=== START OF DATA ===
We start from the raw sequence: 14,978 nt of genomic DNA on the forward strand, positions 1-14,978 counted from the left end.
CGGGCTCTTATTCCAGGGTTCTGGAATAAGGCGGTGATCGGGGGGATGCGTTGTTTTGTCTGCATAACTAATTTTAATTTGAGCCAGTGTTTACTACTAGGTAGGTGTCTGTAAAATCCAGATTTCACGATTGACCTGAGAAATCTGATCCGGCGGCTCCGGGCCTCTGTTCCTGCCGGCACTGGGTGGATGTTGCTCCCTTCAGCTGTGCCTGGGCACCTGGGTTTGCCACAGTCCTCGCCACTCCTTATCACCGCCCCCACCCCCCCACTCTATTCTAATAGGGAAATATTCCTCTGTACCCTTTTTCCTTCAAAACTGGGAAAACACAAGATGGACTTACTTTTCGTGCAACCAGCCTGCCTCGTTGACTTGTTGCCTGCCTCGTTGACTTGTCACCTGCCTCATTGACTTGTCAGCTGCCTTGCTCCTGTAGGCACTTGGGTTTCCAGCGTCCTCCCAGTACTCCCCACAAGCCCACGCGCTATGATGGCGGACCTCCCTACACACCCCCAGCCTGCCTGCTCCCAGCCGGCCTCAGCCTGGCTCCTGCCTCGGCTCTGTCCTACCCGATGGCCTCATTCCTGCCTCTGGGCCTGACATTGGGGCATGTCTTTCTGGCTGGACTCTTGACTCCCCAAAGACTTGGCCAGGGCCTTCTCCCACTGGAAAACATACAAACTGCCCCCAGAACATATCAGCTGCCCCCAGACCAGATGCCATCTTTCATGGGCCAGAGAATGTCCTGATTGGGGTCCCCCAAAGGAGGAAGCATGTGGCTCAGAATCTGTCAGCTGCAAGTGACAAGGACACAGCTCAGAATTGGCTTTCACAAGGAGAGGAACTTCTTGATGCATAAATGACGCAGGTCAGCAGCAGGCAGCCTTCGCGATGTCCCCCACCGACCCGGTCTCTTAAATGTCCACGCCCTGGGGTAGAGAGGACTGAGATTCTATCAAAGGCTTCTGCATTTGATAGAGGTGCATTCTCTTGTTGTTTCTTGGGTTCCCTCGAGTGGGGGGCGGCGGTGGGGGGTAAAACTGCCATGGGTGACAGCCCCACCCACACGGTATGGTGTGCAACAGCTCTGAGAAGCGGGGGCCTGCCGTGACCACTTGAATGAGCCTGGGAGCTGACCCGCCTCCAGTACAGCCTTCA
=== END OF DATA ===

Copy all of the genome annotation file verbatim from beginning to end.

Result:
We start from the raw sequence: 14,978 nt of genomic DNA on the forward strand, positions 1-14,978 counted from the left end.
CGGGCTCTTATTCCAGGGTTCTGGAATAAGGCGGTGATCGGGGGGATGCGTTGTTTTGTCTGCATAACTAATTTTAATTTGAGCCAGTGTTTACTACTAGGTAGGTGTCTGTAAAATCCAGATTTCACGATTGACCTGAGAAATCTGATCCGGCGGCTCCGGGCCTCTGTTCCTGCCGGCACTGGGTGGATGTTGCTCCCTTCAGCTGTGCCTGGGCACCTGGGTTTGCCACAGTCCTCGCCACTCCTTATCACCGCCCCCACCCCCCCACTCTATTCTAATAGGGAAATATTCCTCTGTACCCTTTTTCCTTCAAAACTGGGAAAACACAAGATGGACTTACTTTTCGTGCAACCAGCCTGCCTCGTTGACTTGTTGCCTGCCTCGTTGACTTGTCACCTGCCTCATTGACTTGTCAGCTGCCTTGCTCCTGTAGGCACTTGGGTTTCCAGCGTCCTCCCAGTACTCCCCACAAGCCCACGCGCTATGATGGCGGACCTCCCTACACACCCCCAGCCTGCCTGCTCCCAGCCGGCCTCAGCCTGGCTCCTGCCTCGGCTCTGTCCTACCCGATGGCCTCATTCCTGCCTCTGGGCCTGACATTGGGGCATGTCTTTCTGGCTGGACTCTTGACTCCCCAAAGACTTGGCCAGGGCCTTCTCCCACTGGAAAACATACAAACTGCCCCCAGAACATATCAGCTGCCCCCAGACCAGATGCCATCTTTCATGGGCCAGAGAATGTCCTGATTGGGGTCCCCCAAAGGAGGAAGCATGTGGCTCAGAATCTGTCAGCTGCAAGTGACAAGGACACAGCTCAGAATTGGCTTTCACAAGGAGAGGAACTTCTTGATGCATAAATGACGCAGGTCAGCAGCAGGCAGCCTTCGCGATGTCCCCCACCGACCCGGTCTCTTAAATGTCCACGCCCTGGGGTAGAGAGGACTGAGATTCTATCAAAGGCTTCTGCATTTGATAGAGGTGCATTCTCTTGTTGTTTCTTGGGTTCCCTCGAGTGGGGGGCGGCGGTGGGGGGTAAAACTGCCATGGGTGACAGCCCCACCCACACGGTATGGTGTGCAACAGCTCTGAGAAGCGGGGGCCTGCCGTGACCACTTGAATGAGCCTGGGAGCTGACCCGCCTCCAGTACAGCCTTCA